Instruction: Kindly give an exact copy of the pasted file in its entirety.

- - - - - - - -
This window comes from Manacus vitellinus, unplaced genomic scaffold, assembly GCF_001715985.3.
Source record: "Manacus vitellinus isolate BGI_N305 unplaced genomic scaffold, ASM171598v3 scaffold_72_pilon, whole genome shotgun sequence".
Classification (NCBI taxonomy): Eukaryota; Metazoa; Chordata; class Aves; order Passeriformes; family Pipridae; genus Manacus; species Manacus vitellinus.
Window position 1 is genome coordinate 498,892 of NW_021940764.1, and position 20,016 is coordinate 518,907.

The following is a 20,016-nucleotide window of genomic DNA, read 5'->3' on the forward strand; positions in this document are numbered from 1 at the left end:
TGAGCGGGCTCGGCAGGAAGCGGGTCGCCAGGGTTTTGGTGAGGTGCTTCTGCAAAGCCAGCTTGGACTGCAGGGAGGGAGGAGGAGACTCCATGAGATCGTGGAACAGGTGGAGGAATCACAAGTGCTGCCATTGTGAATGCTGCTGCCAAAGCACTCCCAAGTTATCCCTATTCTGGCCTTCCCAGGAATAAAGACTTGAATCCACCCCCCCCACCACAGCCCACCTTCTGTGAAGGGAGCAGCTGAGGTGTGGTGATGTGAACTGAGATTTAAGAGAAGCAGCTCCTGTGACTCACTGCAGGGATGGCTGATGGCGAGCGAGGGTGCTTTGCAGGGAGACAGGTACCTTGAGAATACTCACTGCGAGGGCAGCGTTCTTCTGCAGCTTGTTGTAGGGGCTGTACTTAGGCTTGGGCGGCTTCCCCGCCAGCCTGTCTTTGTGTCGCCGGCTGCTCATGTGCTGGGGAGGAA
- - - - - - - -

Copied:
This window comes from Manacus vitellinus, unplaced genomic scaffold, assembly GCF_001715985.3.
Source record: "Manacus vitellinus isolate BGI_N305 unplaced genomic scaffold, ASM171598v3 scaffold_72_pilon, whole genome shotgun sequence".
Classification (NCBI taxonomy): Eukaryota; Metazoa; Chordata; class Aves; order Passeriformes; family Pipridae; genus Manacus; species Manacus vitellinus.
Window position 1 is genome coordinate 498,892 of NW_021940764.1, and position 20,016 is coordinate 518,907.

The following is a 20,016-nucleotide window of genomic DNA, read 5'->3' on the forward strand; positions in this document are numbered from 1 at the left end:
TGAGCGGGCTCGGCAGGAAGCGGGTCGCCAGGGTTTTGGTGAGGTGCTTCTGCAAAGCCAGCTTGGACTGCAGGGAGGGAGGAGGAGACTCCATGAGATCGTGGAACAGGTGGAGGAATCACAAGTGCTGCCATTGTGAATGCTGCTGCCAAAGCACTCCCAAGTTATCCCTATTCTGGCCTTCCCAGGAATAAAGACTTGAATCCACCCCCCCCACCACAGCCCACCTTCTGTGAAGGGAGCAGCTGAGGTGTGGTGATGTGAACTGAGATTTAAGAGAAGCAGCTCCTGTGACTCACTGCAGGGATGGCTGATGGCGAGCGAGGGTGCTTTGCAGGGAGACAGGTACCTTGAGAATACTCACTGCGAGGGCAGCGTTCTTCTGCAGCTTGTTGTAGGGGCTGTACTTAGGCTTGGGCGGCTTCCCCGCCAGCCTGTCTTTGTGTCGCCGGCTGCTCATGTGCTGGGGAGGAA